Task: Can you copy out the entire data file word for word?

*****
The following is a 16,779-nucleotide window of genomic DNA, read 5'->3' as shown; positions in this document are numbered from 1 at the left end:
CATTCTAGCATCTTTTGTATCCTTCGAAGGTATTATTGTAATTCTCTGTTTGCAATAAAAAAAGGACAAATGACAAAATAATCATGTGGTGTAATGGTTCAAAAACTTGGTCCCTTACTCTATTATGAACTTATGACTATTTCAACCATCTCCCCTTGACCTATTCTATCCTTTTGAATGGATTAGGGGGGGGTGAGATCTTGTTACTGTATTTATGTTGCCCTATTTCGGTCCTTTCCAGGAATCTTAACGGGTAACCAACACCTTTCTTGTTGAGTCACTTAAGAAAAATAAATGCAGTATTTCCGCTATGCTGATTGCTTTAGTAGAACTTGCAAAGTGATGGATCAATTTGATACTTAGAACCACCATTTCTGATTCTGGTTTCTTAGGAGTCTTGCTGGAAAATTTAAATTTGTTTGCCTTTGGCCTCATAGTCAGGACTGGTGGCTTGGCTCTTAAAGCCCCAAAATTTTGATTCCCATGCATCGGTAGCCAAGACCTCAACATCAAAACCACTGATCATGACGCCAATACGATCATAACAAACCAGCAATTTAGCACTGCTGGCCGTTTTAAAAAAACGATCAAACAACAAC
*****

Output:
The following is a 16,779-nucleotide window of genomic DNA, read 5'->3' as shown; positions in this document are numbered from 1 at the left end:
CATTCTAGCATCTTTTGTATCCTTCGAAGGTATTATTGTAATTCTCTGTTTGCAATAAAAAAAGGACAAATGACAAAATAATCATGTGGTGTAATGGTTCAAAAACTTGGTCCCTTACTCTATTATGAACTTATGACTATTTCAACCATCTCCCCTTGACCTATTCTATCCTTTTGAATGGATTAGGGGGGGGTGAGATCTTGTTACTGTATTTATGTTGCCCTATTTCGGTCCTTTCCAGGAATCTTAACGGGTAACCAACACCTTTCTTGTTGAGTCACTTAAGAAAAATAAATGCAGTATTTCCGCTATGCTGATTGCTTTAGTAGAACTTGCAAAGTGATGGATCAATTTGATACTTAGAACCACCATTTCTGATTCTGGTTTCTTAGGAGTCTTGCTGGAAAATTTAAATTTGTTTGCCTTTGGCCTCATAGTCAGGACTGGTGGCTTGGCTCTTAAAGCCCCAAAATTTTGATTCCCATGCATCGGTAGCCAAGACCTCAACATCAAAACCACTGATCATGACGCCAATACGATCATAACAAACCAGCAATTTAGCACTGCTGGCCGTTTTAAAAAAACGATCAAACAACAAC